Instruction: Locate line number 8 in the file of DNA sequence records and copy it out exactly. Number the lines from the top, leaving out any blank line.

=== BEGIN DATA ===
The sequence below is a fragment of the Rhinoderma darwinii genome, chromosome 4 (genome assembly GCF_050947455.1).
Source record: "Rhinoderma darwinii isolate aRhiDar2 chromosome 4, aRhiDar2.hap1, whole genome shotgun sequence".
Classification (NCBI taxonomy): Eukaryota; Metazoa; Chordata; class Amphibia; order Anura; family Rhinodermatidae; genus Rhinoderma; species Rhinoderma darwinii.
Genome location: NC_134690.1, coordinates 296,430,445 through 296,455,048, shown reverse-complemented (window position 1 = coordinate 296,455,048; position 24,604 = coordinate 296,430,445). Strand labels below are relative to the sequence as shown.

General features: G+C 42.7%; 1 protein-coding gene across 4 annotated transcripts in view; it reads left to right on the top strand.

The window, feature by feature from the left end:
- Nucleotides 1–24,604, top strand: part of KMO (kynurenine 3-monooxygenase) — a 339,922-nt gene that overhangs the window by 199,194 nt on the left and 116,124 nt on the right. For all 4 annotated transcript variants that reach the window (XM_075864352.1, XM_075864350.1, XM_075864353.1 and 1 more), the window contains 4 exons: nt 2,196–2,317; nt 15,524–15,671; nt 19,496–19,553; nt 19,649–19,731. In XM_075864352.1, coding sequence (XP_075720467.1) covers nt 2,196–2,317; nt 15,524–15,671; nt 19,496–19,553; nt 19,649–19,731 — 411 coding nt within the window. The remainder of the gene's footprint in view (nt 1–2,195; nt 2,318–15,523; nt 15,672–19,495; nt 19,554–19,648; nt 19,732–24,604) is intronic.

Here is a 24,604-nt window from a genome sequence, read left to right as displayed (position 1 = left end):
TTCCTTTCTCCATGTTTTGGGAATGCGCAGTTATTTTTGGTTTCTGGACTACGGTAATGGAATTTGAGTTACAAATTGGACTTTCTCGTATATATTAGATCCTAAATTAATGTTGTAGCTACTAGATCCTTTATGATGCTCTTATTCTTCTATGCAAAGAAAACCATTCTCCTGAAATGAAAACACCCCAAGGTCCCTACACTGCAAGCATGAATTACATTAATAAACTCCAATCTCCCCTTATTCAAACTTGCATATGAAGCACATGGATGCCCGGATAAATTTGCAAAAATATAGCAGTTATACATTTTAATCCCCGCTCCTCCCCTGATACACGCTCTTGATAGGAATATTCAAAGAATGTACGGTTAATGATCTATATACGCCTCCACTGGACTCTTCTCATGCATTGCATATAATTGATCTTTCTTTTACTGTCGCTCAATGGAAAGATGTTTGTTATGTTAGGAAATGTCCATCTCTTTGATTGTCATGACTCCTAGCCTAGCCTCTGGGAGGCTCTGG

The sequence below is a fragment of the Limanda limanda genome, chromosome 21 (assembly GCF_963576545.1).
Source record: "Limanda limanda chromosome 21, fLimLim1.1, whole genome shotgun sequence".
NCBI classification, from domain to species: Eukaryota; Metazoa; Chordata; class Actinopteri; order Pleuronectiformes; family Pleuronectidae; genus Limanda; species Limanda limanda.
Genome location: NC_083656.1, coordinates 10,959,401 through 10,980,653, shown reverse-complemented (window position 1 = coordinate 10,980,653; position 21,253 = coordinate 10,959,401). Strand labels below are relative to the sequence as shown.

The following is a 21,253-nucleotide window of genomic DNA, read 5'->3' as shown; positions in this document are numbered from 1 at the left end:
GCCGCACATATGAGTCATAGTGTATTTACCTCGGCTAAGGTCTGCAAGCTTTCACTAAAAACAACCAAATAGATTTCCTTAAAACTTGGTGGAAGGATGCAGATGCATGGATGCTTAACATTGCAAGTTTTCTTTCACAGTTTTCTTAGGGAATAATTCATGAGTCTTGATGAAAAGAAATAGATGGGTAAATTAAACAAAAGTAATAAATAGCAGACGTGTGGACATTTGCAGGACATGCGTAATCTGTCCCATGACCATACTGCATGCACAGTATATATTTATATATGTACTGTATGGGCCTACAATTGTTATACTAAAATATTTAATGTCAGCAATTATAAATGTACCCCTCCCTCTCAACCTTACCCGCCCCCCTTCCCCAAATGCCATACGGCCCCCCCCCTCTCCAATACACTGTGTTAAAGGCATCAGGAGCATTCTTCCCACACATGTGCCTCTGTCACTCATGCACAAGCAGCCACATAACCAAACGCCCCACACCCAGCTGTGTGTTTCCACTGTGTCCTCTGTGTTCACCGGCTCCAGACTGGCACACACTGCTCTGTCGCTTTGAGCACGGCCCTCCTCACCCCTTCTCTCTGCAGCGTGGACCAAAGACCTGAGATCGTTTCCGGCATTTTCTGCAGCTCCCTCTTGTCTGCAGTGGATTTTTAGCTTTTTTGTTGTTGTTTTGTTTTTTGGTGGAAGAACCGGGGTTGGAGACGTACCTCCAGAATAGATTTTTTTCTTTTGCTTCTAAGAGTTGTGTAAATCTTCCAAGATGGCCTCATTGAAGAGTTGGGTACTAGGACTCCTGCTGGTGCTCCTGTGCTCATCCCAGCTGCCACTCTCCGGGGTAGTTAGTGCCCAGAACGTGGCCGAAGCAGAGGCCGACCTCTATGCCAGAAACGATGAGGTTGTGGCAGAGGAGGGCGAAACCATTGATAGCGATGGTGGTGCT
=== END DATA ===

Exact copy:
Here is a 24,604-nt window from a genome sequence, read left to right as displayed (position 1 = left end):